Susan Middleton’s Spineless reveals a world where hermit crabs resemble wizards carrying their own magic mountains on their backs, and where worms are transformed into exquisite, pearly necklaces. Marine invertebrates—from octopuses to hermit crabs and creatures like the bizarre holothurians—are the focus of this photography book.
The cultures that took part in the complex trade network between major civilizations during the Iron Age, and the traces the traders themselves left behind in shipwrecks and foreign settlements, are the focus of the vast and impressive exhibition at the Metropolitan Museum of Art in New York, “Assyria to Iberia at the Dawn of the Classical Age.”
Is David Lynch a celebrity painter? Or, put another way: Would the Pennsylvania Academy of Fine Arts (PAFA) be exhibiting four decades of his work, were he not 1) a world-famous movie director and 2) the most famous PAFA alum since Mad magazine cartoonist Don Martin or Thomas Eakins or maybe ever? Impossible to answer and pretty much irrelevant, as Lynch’s paintings and assemblages place his movies in the setting of his art work and not vice versa.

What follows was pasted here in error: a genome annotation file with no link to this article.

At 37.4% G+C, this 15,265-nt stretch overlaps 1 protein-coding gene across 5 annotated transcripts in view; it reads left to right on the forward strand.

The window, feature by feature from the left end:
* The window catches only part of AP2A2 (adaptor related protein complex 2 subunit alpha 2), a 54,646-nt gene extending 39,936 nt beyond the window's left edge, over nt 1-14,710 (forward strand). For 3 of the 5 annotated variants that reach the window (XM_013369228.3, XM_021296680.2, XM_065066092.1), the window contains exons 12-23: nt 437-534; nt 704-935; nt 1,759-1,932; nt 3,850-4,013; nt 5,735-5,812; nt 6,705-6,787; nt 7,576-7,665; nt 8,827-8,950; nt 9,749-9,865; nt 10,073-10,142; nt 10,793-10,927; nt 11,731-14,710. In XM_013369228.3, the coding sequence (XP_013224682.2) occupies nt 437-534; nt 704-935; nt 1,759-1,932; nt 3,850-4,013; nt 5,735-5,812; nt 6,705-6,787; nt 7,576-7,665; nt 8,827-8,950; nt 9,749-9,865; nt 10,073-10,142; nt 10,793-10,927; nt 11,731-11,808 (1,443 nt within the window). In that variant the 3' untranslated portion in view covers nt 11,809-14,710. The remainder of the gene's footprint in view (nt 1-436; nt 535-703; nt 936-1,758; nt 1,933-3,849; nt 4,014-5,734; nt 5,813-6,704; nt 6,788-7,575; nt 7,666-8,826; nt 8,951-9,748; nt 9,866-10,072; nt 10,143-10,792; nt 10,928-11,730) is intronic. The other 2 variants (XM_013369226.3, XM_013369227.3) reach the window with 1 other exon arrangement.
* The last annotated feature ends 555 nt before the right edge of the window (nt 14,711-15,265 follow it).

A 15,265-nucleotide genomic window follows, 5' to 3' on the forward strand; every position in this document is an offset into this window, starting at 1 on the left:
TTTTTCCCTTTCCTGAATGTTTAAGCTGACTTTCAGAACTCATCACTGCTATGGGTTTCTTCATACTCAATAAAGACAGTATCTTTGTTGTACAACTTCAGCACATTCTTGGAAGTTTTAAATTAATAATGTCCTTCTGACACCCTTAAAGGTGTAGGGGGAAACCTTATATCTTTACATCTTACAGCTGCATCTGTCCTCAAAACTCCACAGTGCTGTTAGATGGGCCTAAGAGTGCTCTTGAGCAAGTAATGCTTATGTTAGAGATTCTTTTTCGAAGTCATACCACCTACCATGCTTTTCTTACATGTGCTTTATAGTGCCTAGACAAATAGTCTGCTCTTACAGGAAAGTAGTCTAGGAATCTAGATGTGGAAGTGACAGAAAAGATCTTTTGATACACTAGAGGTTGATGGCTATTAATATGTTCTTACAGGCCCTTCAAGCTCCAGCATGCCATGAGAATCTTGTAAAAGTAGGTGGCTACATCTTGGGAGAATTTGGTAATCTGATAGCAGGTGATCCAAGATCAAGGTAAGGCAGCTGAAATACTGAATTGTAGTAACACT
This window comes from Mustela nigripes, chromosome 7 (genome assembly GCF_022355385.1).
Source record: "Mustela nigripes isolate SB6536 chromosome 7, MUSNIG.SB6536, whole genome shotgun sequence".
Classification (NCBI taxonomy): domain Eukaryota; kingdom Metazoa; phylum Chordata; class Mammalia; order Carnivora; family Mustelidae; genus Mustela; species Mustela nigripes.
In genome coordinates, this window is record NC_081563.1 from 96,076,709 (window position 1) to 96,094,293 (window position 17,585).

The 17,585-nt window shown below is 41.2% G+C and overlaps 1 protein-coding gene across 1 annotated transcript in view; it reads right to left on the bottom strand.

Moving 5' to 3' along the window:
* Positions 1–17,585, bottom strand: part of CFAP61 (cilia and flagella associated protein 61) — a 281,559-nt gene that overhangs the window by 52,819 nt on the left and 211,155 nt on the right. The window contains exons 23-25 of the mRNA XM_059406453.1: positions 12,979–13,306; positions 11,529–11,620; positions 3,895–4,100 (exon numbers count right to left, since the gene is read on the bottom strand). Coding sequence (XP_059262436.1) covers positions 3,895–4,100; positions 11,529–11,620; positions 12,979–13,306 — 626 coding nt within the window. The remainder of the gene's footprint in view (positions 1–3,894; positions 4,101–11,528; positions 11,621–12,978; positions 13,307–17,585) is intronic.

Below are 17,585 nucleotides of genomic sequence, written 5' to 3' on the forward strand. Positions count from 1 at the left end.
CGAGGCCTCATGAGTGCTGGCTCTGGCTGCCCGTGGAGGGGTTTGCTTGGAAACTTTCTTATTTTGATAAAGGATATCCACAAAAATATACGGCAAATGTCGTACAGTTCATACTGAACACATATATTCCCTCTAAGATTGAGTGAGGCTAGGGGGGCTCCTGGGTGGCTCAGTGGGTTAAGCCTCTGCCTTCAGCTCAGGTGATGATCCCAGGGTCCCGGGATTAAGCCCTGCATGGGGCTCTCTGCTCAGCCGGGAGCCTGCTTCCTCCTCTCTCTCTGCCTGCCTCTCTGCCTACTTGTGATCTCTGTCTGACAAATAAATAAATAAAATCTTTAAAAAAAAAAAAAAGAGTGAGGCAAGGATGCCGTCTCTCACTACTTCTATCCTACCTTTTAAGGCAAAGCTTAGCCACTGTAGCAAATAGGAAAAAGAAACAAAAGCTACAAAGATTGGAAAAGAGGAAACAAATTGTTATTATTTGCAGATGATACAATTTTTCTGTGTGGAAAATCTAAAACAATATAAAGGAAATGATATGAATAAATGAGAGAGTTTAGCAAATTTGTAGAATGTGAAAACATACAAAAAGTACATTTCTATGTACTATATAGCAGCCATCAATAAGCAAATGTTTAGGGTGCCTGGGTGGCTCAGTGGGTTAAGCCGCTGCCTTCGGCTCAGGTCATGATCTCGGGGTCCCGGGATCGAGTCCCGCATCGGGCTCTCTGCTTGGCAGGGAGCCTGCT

Steven Hirsch’s photos of the Gowanus Canal are solely concerned with the surface of the water—the gonorrhea, coli, and putida bacteria that cling to one another there in a mosaic of filth. In fact, these images are a microscopic record of an ecological disaster.
Alfred Kubin, “an artist who has yet to be truly discovered,” according to the catalog of a wide-ranging exhibition at the Shepherd Gallery, will strike some viewers as several different artists. His friend Kafka noted in 1911 that he “looks different in age, size, and strength according to whether he is sitting, standing, wearing just a suit, or an overcoat,” an observation that might be modified to describe Kubin’s varied art as well.